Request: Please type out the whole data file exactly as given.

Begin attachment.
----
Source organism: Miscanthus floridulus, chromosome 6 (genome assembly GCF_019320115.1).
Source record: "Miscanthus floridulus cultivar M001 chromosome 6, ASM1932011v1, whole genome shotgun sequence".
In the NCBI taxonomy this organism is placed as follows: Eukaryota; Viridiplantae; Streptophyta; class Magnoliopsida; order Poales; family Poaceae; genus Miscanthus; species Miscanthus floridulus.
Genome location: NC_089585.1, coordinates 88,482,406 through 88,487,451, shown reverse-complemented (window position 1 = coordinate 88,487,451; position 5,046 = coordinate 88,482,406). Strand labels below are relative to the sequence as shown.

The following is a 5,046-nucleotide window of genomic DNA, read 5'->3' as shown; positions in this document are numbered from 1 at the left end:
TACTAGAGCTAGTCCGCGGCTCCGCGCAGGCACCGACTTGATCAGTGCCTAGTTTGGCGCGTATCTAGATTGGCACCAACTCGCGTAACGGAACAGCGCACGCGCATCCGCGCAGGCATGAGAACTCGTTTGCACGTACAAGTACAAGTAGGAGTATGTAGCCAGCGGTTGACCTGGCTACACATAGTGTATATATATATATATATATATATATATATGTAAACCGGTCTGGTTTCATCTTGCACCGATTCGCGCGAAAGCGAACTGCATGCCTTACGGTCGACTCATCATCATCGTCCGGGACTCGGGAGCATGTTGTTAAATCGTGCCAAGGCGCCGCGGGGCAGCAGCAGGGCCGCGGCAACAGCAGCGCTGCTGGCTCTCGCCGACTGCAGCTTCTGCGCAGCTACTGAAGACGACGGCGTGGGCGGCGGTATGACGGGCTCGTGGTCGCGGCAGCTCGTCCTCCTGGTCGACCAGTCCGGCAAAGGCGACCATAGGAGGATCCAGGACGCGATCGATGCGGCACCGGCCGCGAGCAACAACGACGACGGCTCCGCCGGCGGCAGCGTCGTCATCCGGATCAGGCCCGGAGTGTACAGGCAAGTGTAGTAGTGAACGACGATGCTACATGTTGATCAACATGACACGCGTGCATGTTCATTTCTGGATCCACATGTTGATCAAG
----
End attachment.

Source organism: Miscanthus floridulus, chromosome 6 (genome assembly GCF_019320115.1).
Source record: "Miscanthus floridulus cultivar M001 chromosome 6, ASM1932011v1, whole genome shotgun sequence".
In the NCBI taxonomy this organism is placed as follows: Eukaryota; Viridiplantae; Streptophyta; class Magnoliopsida; order Poales; family Poaceae; genus Miscanthus; species Miscanthus floridulus.
Genome location: NC_089585.1, coordinates 88,482,406 through 88,487,451, shown reverse-complemented (window position 1 = coordinate 88,487,451; position 5,046 = coordinate 88,482,406). Strand labels below are relative to the sequence as shown.

The following is a 5,046-nucleotide window of genomic DNA, read 5'->3' as shown; positions in this document are numbered from 1 at the left end:
TACTAGAGCTAGTCCGCGGCTCCGCGCAGGCACCGACTTGATCAGTGCCTAGTTTGGCGCGTATCTAGATTGGCACCAACTCGCGTAACGGAACAGCGCACGCGCATCCGCGCAGGCATGAGAACTCGTTTGCACGTACAAGTACAAGTAGGAGTATGTAGCCAGCGGTTGACCTGGCTACACATAGTGTATATATATATATATATATATATATATATGTAAACCGGTCTGGTTTCATCTTGCACCGATTCGCGCGAAAGCGAACTGCATGCCTTACGGTCGACTCATCATCATCGTCCGGGACTCGGGAGCATGTTGTTAAATCGTGCCAAGGCGCCGCGGGGCAGCAGCAGGGCCGCGGCAACAGCAGCGCTGCTGGCTCTCGCCGACTGCAGCTTCTGCGCAGCTACTGAAGACGACGGCGTGGGCGGCGGTATGACGGGCTCGTGGTCGCGGCAGCTCGTCCTCCTGGTCGACCAGTCCGGCAAAGGCGACCATAGGAGGATCCAGGACGCGATCGATGCGGCACCGGCCGCGAGCAACAACGACGACGGCTCCGCCGGCGGCAGCGTCGTCATCCGGATCAGGCCCGGAGTGTACAGGCAAGTGTAGTAGTGAACGACGATGCTACATGTTGATCAACATGACACGCGTGCATGTTCATTTCTGGATCCACATGTTGATCAAG